The Mineral and Fossil productions of this county are numerous and important. Iron ore is found in considerable quantities about Haslemere and Cranley, near the Sussex border, as well as near Lingfield, on the Kentish side; and is supposed to exist in most parts of the Weald; but the high price of fuel has occasioned the works to be totally neglected. Fuller's earth abounds in many places, particularly near Reigate; and in the same neighbourhood are extensive quarries of a particular kind of stone, which is in great demand for fire-places, being capable of resisting heat to a very considerable degree. Limestone of an excellent quality is dug near Dorking, as also at Guildford, and various other places. Chalk abounds, and is in general use as a manure. Brick earth is found in several parts of the county, but is inferior to that of Middlesex.
The principal rivers of Surrey are the Wey, the Mole, and the Wandle: the first of these rises near Haslemere, and running eastward to Godalming and Guildford, passes near Woking, and falls into the Thames at Weybridge, having been joined in its course by a number of small streams, which supply many mills, and ornament the grounds of several noblemen and gentlemen: the Mole is formed by the union of several small springs on the borders of Sussex, which between Reigate and Dorking com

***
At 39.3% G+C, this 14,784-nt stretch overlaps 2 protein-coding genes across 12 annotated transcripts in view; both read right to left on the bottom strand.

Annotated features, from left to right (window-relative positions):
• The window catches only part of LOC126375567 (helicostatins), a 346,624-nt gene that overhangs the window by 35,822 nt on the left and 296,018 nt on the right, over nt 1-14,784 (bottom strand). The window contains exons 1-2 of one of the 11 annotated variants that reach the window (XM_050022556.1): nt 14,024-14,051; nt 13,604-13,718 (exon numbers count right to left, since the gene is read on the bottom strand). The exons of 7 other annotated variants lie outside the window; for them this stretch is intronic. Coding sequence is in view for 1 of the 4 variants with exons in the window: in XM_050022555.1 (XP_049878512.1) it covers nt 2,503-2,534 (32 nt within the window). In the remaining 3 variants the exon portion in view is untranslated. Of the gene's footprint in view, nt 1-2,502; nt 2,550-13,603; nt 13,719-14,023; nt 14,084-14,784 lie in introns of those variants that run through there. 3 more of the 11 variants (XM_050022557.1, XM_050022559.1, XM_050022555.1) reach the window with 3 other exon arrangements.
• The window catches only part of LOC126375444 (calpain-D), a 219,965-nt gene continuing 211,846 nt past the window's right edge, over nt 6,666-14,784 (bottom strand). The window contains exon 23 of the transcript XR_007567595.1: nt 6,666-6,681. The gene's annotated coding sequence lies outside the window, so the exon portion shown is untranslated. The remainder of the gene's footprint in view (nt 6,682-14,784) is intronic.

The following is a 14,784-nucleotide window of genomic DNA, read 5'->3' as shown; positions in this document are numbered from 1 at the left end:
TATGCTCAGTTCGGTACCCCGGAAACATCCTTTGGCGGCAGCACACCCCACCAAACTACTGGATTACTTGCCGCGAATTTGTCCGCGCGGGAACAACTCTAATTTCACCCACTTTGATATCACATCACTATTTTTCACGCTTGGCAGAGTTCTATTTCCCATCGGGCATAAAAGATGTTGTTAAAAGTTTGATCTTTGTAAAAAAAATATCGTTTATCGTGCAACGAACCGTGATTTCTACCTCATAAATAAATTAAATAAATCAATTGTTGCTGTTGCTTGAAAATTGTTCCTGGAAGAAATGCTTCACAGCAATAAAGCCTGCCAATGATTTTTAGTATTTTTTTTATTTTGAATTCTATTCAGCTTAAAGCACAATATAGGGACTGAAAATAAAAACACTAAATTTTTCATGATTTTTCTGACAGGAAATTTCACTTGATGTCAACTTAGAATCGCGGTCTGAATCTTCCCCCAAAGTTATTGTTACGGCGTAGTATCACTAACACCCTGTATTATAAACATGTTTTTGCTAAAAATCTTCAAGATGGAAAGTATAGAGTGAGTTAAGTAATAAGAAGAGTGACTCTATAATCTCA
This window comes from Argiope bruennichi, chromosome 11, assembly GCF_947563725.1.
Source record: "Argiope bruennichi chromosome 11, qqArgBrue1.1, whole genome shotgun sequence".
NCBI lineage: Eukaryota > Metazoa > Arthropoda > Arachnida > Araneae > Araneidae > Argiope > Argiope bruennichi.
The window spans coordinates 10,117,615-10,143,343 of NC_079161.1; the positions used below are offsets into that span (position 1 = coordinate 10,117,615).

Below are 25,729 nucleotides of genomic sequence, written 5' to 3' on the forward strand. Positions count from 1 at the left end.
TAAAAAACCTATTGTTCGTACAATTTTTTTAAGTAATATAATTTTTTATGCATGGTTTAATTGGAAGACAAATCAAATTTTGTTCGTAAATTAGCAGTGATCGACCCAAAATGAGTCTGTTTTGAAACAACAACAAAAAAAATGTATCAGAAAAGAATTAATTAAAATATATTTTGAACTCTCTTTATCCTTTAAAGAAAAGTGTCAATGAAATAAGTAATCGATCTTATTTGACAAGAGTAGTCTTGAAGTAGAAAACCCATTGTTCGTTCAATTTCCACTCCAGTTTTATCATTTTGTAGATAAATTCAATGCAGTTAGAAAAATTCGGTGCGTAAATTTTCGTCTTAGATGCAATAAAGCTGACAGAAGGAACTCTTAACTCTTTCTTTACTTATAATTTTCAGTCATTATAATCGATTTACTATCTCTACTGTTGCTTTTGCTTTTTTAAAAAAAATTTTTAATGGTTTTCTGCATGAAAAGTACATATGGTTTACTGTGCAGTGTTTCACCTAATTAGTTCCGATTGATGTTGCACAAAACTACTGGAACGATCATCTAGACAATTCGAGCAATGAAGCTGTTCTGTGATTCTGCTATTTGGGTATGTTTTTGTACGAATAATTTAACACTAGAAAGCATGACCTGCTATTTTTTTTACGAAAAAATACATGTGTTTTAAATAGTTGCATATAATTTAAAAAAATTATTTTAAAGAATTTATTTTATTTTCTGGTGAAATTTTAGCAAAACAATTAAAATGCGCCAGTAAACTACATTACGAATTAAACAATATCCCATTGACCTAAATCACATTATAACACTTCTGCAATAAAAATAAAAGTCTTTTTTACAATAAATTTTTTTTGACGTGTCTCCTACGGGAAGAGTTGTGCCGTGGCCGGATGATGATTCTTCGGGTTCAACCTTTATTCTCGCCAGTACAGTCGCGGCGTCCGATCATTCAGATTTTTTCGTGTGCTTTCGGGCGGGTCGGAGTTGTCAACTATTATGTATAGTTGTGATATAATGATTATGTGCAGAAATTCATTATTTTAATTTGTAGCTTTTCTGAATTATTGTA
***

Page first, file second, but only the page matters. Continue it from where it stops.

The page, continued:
pose a considerable stream; after washing the base of Box Hill, near which it disappears, but is visible again at about two miles distance, it proceeds by Cobham to Esher, and opposite to Hampton Court pays its tribute to the Thames; from the circumstance of its temporary disappearance it probably received its name: the Wandle rises not far from Croydon, and being much augmented by numerous springs near Carshalton, turns nearly fifty mills, and joins the Thames at Wandsworth. A branch of the Medway has its source in the south-eastern part of this county, but soon leaves it, and enters Kent. The western border is skirted by the Loddon; and the northern side is washed by the Thames. There are several extensive ponds in various parts of the county, some of which contain not less than 150 acres, and are employed in the rearing of fish for the London market. The mineral springs are numerous, and were formerly in high repute; they have not lost their virtues, but ever-varying Fashion now patronizes more distant resorts; and these are now abandoned for others, which will be condemned in their turn.
In agricultural improvement Surrey may be looked upon as inferior to many other counties. The produce of wheat is from two to five, and sometimes six quarters an acre; that of barley, from four to seven or eight. The latter is used for malting, for which purpose it is considered equal to any in the kingdom. The climate appears to be not so favourable to the cultivation of oats, which sometimes do not produce more than three or four quarters per acre. Garden peas and beans, asparagus, potatoes, and other vegetables, are extensively cultivated near the metropolis, and about 3500 acres are employed for this purpose. Turnips are raised in large crops; as are carrots, clover, sainfoin, and hops, with which latter about 900 acres are occupied near Farnham, and are held in very high estimation. A great quantity of land is devoted to the cultivation of physical herbs; but there is a much smaller proportion of grass land than in most other counties. Oxen, sheep, hogs, and fowls, are bred in Surrey in considerable quantities; and many geese are kept on the Commons, and in the Weald.
The roads of this county were formerly very indifferent, but have been much improved within the last